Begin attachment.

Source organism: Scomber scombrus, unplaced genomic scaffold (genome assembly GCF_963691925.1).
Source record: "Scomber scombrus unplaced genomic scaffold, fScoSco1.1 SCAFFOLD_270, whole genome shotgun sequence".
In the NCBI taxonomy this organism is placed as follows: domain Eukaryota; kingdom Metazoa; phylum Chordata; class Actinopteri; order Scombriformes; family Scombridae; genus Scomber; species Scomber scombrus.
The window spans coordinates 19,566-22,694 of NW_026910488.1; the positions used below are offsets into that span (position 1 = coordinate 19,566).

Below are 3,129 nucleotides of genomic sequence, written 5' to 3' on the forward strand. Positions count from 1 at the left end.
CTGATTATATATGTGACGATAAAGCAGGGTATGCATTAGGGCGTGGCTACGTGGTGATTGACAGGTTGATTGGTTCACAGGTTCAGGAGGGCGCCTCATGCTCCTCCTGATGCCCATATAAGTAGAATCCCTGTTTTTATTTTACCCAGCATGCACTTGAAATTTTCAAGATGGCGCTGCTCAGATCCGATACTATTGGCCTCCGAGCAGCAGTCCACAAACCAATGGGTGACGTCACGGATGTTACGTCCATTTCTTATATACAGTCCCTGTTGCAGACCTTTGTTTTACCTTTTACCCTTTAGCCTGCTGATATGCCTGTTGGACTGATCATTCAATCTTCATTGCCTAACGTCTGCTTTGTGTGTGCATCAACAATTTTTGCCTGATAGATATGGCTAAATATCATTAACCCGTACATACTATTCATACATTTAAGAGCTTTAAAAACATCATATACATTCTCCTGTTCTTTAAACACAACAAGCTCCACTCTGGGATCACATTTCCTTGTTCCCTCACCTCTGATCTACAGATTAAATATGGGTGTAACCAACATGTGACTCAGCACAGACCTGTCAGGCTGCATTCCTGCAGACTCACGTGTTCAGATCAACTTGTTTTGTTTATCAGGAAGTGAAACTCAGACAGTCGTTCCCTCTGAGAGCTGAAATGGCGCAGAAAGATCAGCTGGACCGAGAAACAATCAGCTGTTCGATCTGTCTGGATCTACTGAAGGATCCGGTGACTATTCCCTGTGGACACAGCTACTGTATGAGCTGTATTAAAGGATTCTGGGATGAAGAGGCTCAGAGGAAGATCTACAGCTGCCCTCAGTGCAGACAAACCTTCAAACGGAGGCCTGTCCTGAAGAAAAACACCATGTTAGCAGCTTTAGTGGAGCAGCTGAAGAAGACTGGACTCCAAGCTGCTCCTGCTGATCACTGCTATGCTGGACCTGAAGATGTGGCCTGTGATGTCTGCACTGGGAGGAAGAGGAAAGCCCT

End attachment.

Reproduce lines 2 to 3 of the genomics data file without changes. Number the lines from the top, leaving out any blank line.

Source record: "Scomber scombrus unplaced genomic scaffold, fScoSco1.1 SCAFFOLD_270, whole genome shotgun sequence".
In the NCBI taxonomy this organism is placed as follows: domain Eukaryota; kingdom Metazoa; phylum Chordata; class Actinopteri; order Scombriformes; family Scombridae; genus Scomber; species Scomber scombrus.